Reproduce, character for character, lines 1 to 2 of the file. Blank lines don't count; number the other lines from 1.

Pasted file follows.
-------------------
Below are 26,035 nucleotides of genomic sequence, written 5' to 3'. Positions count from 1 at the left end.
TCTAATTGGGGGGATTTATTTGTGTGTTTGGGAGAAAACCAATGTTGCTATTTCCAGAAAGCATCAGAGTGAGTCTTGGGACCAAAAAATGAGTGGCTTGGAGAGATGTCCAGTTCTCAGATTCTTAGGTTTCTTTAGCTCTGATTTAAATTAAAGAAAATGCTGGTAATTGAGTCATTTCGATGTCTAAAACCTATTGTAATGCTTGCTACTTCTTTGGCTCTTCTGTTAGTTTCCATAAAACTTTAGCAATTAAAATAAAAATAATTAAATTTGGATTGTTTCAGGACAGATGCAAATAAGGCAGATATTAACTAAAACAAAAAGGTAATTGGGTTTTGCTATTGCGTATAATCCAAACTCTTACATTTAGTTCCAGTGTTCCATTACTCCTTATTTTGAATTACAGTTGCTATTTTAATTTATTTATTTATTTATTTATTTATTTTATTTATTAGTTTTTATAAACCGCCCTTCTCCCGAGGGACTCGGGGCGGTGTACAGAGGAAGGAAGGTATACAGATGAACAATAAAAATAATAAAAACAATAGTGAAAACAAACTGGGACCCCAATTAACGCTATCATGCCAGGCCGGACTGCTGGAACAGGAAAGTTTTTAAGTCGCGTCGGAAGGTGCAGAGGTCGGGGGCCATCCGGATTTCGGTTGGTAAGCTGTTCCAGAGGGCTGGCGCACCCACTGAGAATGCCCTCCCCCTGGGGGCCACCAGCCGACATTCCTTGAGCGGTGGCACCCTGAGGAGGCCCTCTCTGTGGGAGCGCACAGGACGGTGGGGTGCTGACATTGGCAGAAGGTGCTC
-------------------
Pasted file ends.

Below are 26,035 nucleotides of genomic sequence, written 5' to 3'. Positions count from 1 at the left end.
TCTAATTGGGGGGATTTATTTGTGTGTTTGGGAGAAAACCAATGTTGCTATTTCCAGAAAGCATCAGAGTGAGTCTTGGGACCAAAAAATGAGTGGCTTGGAGAGATGTCCAGTTCTCAGATTCTTAGGTTTCTTTAGCTCTGATTTAAATTAAAGAAAATGCTGGTAATTGAGTCATTTCGATGTCTAAAACCTATTGTAATGCTTGCTACTTCTTTGGCTCTTCTGTTAGTTTCCATAAAACTTTAGCAATTAAAATAAAAATAATTAAATTTGGATTGTTTCAGGACAGATGCAAATAAGGCAGATATTAACTAAAACAAAAAGGTAATTGGGTTTTGCTATTGCGTATAATCCAAACTCTTACATTTAGTTCCAGTGTTCCATTACTCCTTATTTTGAATTACAGTTGCTATTTTAATTTATTTATTTATTTATTTATTTATTTTATTTATTAGTTTTTATAAACCGCCCTTCTCCCGAGGGACTCGGGGCGGTGTACAGAGGAAGGAAGGTATACAGATGAACAATAAAAATAATAAAAACAATAGTGAAAACAAACTGGGACCCCAATTAACGCTATCATGCCAGGCCGGACTGCTGGAACAGGAAAGTTTTTAAGTCGCGTCGGAAGGTGCAGAGGTCGGGGGCCATCCGGATTTCGGTTGGTAAGCTGTTCCAGAGGGCTGGCGCACCCACTGAGAATGCCCTCCCCCTGGGGGCCACCAGCCGACATTCCTTGAGCGGTGGCACCCTGAGGAGGCCCTCTCTGTGGGAGCGCACAGGACGGTGGGGTGCTGACATTGGCAGAAGGTGCTC